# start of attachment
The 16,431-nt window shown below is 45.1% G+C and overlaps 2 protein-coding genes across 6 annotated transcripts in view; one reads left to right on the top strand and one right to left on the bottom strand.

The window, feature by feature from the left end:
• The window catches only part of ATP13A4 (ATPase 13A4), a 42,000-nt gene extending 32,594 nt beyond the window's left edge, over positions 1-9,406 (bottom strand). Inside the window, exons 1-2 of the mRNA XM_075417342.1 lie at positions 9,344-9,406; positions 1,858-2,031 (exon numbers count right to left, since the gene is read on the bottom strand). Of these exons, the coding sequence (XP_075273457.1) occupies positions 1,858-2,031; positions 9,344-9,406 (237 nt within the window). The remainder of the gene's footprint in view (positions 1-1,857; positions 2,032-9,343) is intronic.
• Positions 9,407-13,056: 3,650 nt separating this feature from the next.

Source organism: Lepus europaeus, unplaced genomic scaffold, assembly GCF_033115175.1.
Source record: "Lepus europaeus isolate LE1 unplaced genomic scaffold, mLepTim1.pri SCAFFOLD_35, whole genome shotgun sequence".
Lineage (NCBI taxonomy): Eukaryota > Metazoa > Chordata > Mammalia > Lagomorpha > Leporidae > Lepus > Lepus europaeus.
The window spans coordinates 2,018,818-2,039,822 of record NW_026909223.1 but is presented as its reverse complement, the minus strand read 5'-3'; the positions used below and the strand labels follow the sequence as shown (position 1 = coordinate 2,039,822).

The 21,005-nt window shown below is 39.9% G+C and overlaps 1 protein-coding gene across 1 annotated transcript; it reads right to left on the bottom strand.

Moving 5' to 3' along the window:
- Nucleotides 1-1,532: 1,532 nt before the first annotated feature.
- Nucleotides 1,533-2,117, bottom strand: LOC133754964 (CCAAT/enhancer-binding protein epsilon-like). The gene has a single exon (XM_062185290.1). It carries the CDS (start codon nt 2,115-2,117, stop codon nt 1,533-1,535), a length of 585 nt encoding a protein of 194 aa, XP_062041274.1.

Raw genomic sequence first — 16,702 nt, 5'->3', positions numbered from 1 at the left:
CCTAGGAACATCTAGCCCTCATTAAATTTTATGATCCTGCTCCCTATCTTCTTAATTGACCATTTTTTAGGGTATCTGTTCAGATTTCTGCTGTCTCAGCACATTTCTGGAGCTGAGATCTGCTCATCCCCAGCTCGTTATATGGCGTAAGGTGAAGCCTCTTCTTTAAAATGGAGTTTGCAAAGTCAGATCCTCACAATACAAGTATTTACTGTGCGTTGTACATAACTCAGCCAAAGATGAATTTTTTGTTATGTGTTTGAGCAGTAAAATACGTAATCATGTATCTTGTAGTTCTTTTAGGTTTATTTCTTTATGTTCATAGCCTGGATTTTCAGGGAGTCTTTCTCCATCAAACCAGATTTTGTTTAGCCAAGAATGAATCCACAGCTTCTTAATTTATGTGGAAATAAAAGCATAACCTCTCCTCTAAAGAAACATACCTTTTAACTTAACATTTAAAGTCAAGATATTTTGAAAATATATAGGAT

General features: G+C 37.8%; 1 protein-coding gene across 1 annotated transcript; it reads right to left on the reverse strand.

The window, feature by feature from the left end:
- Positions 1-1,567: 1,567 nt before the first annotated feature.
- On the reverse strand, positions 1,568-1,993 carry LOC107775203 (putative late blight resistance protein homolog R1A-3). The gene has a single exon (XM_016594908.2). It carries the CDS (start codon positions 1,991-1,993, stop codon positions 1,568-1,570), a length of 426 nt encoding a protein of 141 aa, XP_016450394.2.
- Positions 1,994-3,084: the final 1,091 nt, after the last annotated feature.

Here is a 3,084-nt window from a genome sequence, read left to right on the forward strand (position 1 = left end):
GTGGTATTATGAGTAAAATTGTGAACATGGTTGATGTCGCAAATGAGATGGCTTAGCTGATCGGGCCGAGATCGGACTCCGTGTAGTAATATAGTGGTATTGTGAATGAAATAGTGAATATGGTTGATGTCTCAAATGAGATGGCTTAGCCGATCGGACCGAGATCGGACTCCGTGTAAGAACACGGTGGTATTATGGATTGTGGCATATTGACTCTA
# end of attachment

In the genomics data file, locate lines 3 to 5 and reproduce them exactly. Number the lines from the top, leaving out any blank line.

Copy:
• The window catches only part of ATP13A4 (ATPase 13A4), a 42,000-nt gene extending 32,594 nt beyond the window's left edge, over positions 1-9,406 (bottom strand). Inside the window, exons 1-2 of the mRNA XM_075417342.1 lie at positions 9,344-9,406; positions 1,858-2,031 (exon numbers count right to left, since the gene is read on the bottom strand). Of these exons, the coding sequence (XP_075273457.1) occupies positions 1,858-2,031; positions 9,344-9,406 (237 nt within the window). The remainder of the gene's footprint in view (positions 1-1,857; positions 2,032-9,343) is intronic.
• Positions 9,407-13,056: 3,650 nt separating this feature from the next.

Source organism: Lepus europaeus, unplaced genomic scaffold, assembly GCF_033115175.1.